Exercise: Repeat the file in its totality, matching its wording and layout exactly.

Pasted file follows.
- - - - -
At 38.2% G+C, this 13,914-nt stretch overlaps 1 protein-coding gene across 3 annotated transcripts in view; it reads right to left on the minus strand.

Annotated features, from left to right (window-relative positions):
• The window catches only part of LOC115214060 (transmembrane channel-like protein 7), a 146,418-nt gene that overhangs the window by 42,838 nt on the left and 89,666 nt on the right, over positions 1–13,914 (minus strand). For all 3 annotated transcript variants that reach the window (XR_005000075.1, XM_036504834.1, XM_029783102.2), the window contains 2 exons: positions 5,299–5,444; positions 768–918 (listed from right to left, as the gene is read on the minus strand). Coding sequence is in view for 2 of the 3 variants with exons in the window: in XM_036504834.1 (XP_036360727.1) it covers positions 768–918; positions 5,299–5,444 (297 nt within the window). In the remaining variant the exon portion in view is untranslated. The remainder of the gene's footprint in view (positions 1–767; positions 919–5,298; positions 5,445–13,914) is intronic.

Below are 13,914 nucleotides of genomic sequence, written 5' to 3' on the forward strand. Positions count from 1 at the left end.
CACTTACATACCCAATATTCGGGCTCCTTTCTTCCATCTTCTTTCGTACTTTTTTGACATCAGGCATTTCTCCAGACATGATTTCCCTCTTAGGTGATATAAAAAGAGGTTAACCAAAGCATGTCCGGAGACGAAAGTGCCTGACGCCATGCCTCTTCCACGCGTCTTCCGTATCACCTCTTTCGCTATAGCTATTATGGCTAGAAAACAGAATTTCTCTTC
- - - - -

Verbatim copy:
At 38.2% G+C, this 13,914-nt stretch overlaps 1 protein-coding gene across 3 annotated transcripts in view; it reads right to left on the minus strand.

Annotated features, from left to right (window-relative positions):
• The window catches only part of LOC115214060 (transmembrane channel-like protein 7), a 146,418-nt gene that overhangs the window by 42,838 nt on the left and 89,666 nt on the right, over positions 1–13,914 (minus strand). For all 3 annotated transcript variants that reach the window (XR_005000075.1, XM_036504834.1, XM_029783102.2), the window contains 2 exons: positions 5,299–5,444; positions 768–918 (listed from right to left, as the gene is read on the minus strand). Coding sequence is in view for 2 of the 3 variants with exons in the window: in XM_036504834.1 (XP_036360727.1) it covers positions 768–918; positions 5,299–5,444 (297 nt within the window). In the remaining variant the exon portion in view is untranslated. The remainder of the gene's footprint in view (positions 1–767; positions 919–5,298; positions 5,445–13,914) is intronic.

Below are 13,914 nucleotides of genomic sequence, written 5' to 3' on the forward strand. Positions count from 1 at the left end.
CACTTACATACCCAATATTCGGGCTCCTTTCTTCCATCTTCTTTCGTACTTTTTTGACATCAGGCATTTCTCCAGACATGATTTCCCTCTTAGGTGATATAAAAAGAGGTTAACCAAAGCATGTCCGGAGACGAAAGTGCCTGACGCCATGCCTCTTCCACGCGTCTTCCGTATCACCTCTTTCGCTATAGCTATTATGGCTAGAAAACAGAATTTCTCTTC